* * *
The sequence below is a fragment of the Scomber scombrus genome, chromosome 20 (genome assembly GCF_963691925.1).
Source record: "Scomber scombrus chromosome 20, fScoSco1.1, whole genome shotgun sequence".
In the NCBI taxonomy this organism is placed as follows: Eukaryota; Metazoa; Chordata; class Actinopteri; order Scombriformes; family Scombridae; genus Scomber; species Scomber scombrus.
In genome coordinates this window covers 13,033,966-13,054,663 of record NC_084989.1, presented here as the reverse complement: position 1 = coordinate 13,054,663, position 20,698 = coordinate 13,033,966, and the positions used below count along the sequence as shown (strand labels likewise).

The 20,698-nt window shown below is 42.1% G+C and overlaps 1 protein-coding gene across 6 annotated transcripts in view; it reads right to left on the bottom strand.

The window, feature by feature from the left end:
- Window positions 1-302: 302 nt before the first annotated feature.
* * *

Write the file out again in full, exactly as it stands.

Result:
The sequence below is a fragment of the Scomber scombrus genome, chromosome 20 (genome assembly GCF_963691925.1).
Source record: "Scomber scombrus chromosome 20, fScoSco1.1, whole genome shotgun sequence".
In the NCBI taxonomy this organism is placed as follows: Eukaryota; Metazoa; Chordata; class Actinopteri; order Scombriformes; family Scombridae; genus Scomber; species Scomber scombrus.
In genome coordinates this window covers 13,033,966-13,054,663 of record NC_084989.1, presented here as the reverse complement: position 1 = coordinate 13,054,663, position 20,698 = coordinate 13,033,966, and the positions used below count along the sequence as shown (strand labels likewise).

The 20,698-nt window shown below is 42.1% G+C and overlaps 1 protein-coding gene across 6 annotated transcripts in view; it reads right to left on the bottom strand.

The window, feature by feature from the left end:
- Window positions 1-302: 302 nt before the first annotated feature.